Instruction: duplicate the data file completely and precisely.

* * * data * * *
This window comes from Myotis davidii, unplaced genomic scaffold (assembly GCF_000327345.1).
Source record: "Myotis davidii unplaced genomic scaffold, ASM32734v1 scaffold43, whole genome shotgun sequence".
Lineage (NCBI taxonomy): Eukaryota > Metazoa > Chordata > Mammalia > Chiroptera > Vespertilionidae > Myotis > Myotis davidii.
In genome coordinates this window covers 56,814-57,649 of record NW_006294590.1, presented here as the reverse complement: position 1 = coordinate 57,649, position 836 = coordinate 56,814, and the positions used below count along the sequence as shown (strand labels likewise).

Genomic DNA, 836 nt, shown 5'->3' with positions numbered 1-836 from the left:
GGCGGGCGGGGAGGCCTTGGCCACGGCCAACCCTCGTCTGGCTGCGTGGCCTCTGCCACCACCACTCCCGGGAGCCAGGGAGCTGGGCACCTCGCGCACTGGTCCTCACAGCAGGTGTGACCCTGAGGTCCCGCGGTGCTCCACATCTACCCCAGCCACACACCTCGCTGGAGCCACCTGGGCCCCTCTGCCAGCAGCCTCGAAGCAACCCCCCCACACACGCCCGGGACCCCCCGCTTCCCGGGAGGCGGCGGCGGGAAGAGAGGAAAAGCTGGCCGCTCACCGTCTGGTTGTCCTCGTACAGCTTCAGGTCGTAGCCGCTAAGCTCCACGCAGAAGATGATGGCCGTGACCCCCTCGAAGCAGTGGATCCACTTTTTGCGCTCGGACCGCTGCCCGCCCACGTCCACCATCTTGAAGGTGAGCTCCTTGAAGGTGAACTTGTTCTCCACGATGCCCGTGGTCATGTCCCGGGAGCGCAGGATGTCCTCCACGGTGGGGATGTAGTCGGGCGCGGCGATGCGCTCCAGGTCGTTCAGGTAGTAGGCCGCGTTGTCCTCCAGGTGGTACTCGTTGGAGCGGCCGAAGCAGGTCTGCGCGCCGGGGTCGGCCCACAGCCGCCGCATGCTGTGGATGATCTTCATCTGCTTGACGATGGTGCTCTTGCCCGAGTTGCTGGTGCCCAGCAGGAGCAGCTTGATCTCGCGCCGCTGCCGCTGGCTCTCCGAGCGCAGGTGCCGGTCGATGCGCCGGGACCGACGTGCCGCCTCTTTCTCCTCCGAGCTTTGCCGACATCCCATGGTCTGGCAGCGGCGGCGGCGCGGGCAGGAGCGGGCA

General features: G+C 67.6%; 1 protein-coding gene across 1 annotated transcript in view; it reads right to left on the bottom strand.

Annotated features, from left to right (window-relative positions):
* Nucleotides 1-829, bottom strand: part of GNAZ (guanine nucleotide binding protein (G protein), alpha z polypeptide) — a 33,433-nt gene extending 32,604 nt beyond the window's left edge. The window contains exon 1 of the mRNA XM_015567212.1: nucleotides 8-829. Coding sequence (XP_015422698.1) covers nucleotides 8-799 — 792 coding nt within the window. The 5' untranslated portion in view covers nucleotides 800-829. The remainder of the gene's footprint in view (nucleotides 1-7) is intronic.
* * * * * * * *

This window comes from Myotis davidii, unplaced genomic scaffold (assembly GCF_000327345.1).
Source record: "Myotis davidii unplaced genomic scaffold, ASM32734v1 scaffold43, whole genome shotgun sequence".
Lineage (NCBI taxonomy): Eukaryota > Metazoa > Chordata > Mammalia > Chiroptera > Vespertilionidae > Myotis > Myotis davidii.
In genome coordinates this window covers 56,814-57,649 of record NW_006294590.1, presented here as the reverse complement: position 1 = coordinate 57,649, position 836 = coordinate 56,814, and the positions used below count along the sequence as shown (strand labels likewise).

Genomic DNA, 836 nt, shown 5'->3' with positions numbered 1-836 from the left:
GGCGGGCGGGGAGGCCTTGGCCACGGCCAACCCTCGTCTGGCTGCGTGGCCTCTGCCACCACCACTCCCGGGAGCCAGGGAGCTGGGCACCTCGCGCACTGGTCCTCACAGCAGGTGTGACCCTGAGGTCCCGCGGTGCTCCACATCTACCCCAGCCACACACCTCGCTGGAGCCACCTGGGCCCCTCTGCCAGCAGCCTCGAAGCAACCCCCCCACACACGCCCGGGACCCCCCGCTTCCCGGGAGGCGGCGGCGGGAAGAGAGGAAAAGCTGGCCGCTCACCGTCTGGTTGTCCTCGTACAGCTTCAGGTCGTAGCCGCTAAGCTCCACGCAGAAGATGATGGCCGTGACCCCCTCGAAGCAGTGGATCCACTTTTTGCGCTCGGACCGCTGCCCGCCCACGTCCACCATCTTGAAGGTGAGCTCCTTGAAGGTGAACTTGTTCTCCACGATGCCCGTGGTCATGTCCCGGGAGCGCAGGATGTCCTCCACGGTGGGGATGTAGTCGGGCGCGGCGATGCGCTCCAGGTCGTTCAGGTAGTAGGCCGCGTTGTCCTCCAGGTGGTACTCGTTGGAGCGGCCGAAGCAGGTCTGCGCGCCGGGGTCGGCCCACAGCCGCCGCATGCTGTGGATGATCTTCATCTGCTTGACGATGGTGCTCTTGCCCGAGTTGCTGGTGCCCAGCAGGAGCAGCTTGATCTCGCGCCGCTGCCGCTGGCTCTCCGAGCGCAGGTGCCGGTCGATGCGCCGGGACCGACGTGCCGCCTCTTTCTCCTCCGAGCTTTGCCGACATCCCATGGTCTGGCAGCGGCGGCGGCGCGGGCAGGAGCGGGCA

General features: G+C 67.6%; 1 protein-coding gene across 1 annotated transcript in view; it reads right to left on the bottom strand.

Annotated features, from left to right (window-relative positions):
* Nucleotides 1-829, bottom strand: part of GNAZ (guanine nucleotide binding protein (G protein), alpha z polypeptide) — a 33,433-nt gene extending 32,604 nt beyond the window's left edge. The window contains exon 1 of the mRNA XM_015567212.1: nucleotides 8-829. Coding sequence (XP_015422698.1) covers nucleotides 8-799 — 792 coding nt within the window. The 5' untranslated portion in view covers nucleotides 800-829. The remainder of the gene's footprint in view (nucleotides 1-7) is intronic.